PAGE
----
Major countries' credit ratings are under threat from falling oil prices and weaker global economic growth, according to a report published Thursday, which named Russia and Brazil as the most vulnerable.
"While some countries are going to see a boost in the year ahead, weaker growth and declining commodity prices now undermine key sovereign ratings," said Jan Randolph, director of sovereign risk at IHS Economics, in statement accompanying research from the information provider.
Over the past 12 months, there has been an uptick in number of countries being upgraded, and a decline in sovereign downgrades, according to Randolph. Looking at IHS's own ratings, as well as those from the three major ratings agencies—Standard & Poor's, Fitch Ratings and Moody's Investors Service—he found that 100 countries had been upgraded over the last year, while only 68 had been downgraded. In comparison, over the previous 12-months, there were 92 upgrades and 114 downgrades.
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The rebound in the global economy may be slowing, however, and Russia and neigboring ex-Soviet states are likely to be hit, according to IHS.
"The ratings outlook continues to darken for Russia and those CIS (Commonwealth of Independent States) countries closely linked economically," said Randolph.
As a major oil and gas exporter, Randolph said Russia was in "double trouble" because of the continued decline in Brent crude oil prices and the impact from Western-imposed economic sanctions.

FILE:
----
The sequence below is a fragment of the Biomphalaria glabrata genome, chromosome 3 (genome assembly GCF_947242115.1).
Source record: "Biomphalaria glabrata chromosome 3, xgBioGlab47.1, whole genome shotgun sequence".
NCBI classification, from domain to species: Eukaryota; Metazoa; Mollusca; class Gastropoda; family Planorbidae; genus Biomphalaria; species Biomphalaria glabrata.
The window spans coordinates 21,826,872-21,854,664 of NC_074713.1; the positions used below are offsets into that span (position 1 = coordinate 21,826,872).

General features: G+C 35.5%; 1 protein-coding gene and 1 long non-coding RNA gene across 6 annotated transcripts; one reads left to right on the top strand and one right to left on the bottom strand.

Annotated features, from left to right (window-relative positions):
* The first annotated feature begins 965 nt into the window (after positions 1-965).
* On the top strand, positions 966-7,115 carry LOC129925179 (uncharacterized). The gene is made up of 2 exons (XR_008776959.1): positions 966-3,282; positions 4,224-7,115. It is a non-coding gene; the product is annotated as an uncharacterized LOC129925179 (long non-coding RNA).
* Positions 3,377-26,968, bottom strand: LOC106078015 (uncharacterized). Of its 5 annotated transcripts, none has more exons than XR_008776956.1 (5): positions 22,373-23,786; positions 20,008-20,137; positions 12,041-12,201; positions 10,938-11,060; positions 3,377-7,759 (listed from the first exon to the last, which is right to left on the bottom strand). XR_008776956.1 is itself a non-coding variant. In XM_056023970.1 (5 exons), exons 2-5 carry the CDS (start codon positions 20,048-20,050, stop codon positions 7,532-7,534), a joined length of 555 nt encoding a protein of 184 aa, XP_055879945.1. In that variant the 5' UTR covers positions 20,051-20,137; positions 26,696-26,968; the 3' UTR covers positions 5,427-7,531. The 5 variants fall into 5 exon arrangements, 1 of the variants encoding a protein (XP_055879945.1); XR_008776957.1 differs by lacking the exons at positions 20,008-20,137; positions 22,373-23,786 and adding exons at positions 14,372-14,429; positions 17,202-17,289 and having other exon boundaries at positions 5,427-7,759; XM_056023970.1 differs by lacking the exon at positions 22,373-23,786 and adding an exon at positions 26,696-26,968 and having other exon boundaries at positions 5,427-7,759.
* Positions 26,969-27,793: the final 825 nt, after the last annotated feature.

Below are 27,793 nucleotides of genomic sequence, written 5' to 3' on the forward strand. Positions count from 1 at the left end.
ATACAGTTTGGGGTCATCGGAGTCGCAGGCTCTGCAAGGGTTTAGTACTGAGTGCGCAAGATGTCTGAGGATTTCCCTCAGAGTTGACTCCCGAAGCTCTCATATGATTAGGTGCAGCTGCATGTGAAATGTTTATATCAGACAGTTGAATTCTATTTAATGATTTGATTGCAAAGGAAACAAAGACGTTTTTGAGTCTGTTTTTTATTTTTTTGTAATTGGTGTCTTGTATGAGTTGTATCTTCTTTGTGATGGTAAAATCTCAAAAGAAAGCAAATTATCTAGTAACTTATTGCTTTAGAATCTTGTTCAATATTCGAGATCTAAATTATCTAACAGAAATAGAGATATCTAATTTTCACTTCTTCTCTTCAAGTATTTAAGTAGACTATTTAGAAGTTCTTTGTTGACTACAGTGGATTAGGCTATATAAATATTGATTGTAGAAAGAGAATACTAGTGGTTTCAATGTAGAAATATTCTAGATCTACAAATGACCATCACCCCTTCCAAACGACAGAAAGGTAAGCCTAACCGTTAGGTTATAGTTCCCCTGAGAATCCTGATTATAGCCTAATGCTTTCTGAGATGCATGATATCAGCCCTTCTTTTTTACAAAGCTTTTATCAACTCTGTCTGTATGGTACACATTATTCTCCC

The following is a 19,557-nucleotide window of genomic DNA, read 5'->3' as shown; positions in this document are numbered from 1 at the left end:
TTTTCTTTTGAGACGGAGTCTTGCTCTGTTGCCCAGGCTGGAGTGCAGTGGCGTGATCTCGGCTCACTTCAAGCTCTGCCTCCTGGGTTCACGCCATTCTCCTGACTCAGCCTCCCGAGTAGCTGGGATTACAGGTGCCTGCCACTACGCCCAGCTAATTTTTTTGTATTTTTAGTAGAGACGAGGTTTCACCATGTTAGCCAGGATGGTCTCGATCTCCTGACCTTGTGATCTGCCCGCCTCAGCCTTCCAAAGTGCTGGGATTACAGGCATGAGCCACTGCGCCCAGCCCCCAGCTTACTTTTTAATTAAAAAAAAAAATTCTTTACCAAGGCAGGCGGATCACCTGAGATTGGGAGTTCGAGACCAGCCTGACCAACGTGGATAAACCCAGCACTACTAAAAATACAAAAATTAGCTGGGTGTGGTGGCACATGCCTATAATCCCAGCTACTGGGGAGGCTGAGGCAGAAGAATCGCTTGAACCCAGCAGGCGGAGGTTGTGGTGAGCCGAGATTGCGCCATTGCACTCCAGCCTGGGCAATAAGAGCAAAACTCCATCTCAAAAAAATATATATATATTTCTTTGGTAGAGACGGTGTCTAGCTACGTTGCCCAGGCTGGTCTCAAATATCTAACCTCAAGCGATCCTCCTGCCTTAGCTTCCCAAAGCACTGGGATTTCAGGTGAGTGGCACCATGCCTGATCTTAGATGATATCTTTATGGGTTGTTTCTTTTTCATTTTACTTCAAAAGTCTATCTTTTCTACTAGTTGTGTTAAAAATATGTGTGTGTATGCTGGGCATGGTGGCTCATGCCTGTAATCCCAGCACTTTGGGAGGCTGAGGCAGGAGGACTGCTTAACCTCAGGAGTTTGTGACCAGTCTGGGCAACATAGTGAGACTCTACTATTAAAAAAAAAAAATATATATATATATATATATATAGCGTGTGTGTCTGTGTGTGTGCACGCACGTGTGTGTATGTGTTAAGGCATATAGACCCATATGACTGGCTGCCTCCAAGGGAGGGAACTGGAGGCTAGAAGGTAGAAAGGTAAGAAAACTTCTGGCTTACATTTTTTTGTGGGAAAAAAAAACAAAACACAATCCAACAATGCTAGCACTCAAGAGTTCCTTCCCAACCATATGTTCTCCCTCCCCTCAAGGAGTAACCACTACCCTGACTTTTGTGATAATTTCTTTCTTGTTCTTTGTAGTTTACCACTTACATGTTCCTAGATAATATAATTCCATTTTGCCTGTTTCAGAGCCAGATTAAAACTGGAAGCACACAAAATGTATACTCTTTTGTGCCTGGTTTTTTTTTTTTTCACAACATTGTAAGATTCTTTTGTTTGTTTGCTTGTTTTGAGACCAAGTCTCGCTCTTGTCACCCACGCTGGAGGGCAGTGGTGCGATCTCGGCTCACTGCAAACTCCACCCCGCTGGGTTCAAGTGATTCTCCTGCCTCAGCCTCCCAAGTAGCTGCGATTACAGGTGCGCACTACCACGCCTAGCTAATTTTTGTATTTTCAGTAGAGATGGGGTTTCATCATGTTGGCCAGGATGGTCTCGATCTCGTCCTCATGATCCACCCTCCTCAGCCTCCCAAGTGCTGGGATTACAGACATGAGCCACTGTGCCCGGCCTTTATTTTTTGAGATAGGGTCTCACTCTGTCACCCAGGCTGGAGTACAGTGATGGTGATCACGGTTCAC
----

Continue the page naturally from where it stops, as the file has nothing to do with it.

His concern was echoed by the International Monetary Fund on Thursday. Spokesman Bill Murray warned that Russian economic growth was likely to fall further due to the impact of falling oil prices, according to Reuters. It came after data published Thursday revealed that Russia's economic growth slowed in the third quarter to 0.7 percent year-on-year, down from 0.8 percent in the second quarter.
Randolph noted that the closing-off of financing channels in the U.S. and Europe as a result of sanctions would drive Russian companies to domestic banks for funds.
"This…culminates in increasing demands and downward pressures on the central bank's own foreign exchange reserves, in addition to capital flight," he said.
As a major exporter of iron ore and soybeans, Brazil is also vulnerable to sagging commodity prices—as well as the slowing Chinese economy and the ebbing of capital flows into emerging markets. Like neighboring Argentina and Venezuela, it is also suffering from worsening social and political tensions over reforms and economic mismanagement.
In addition, the rebound in ratings for European countries over the last 12 months could be nearing an end, Randolph warned.
"This appears to be coming to an end if growth falters further and as France and Italy now find themselves in the negative spotlight in Europe," he said.
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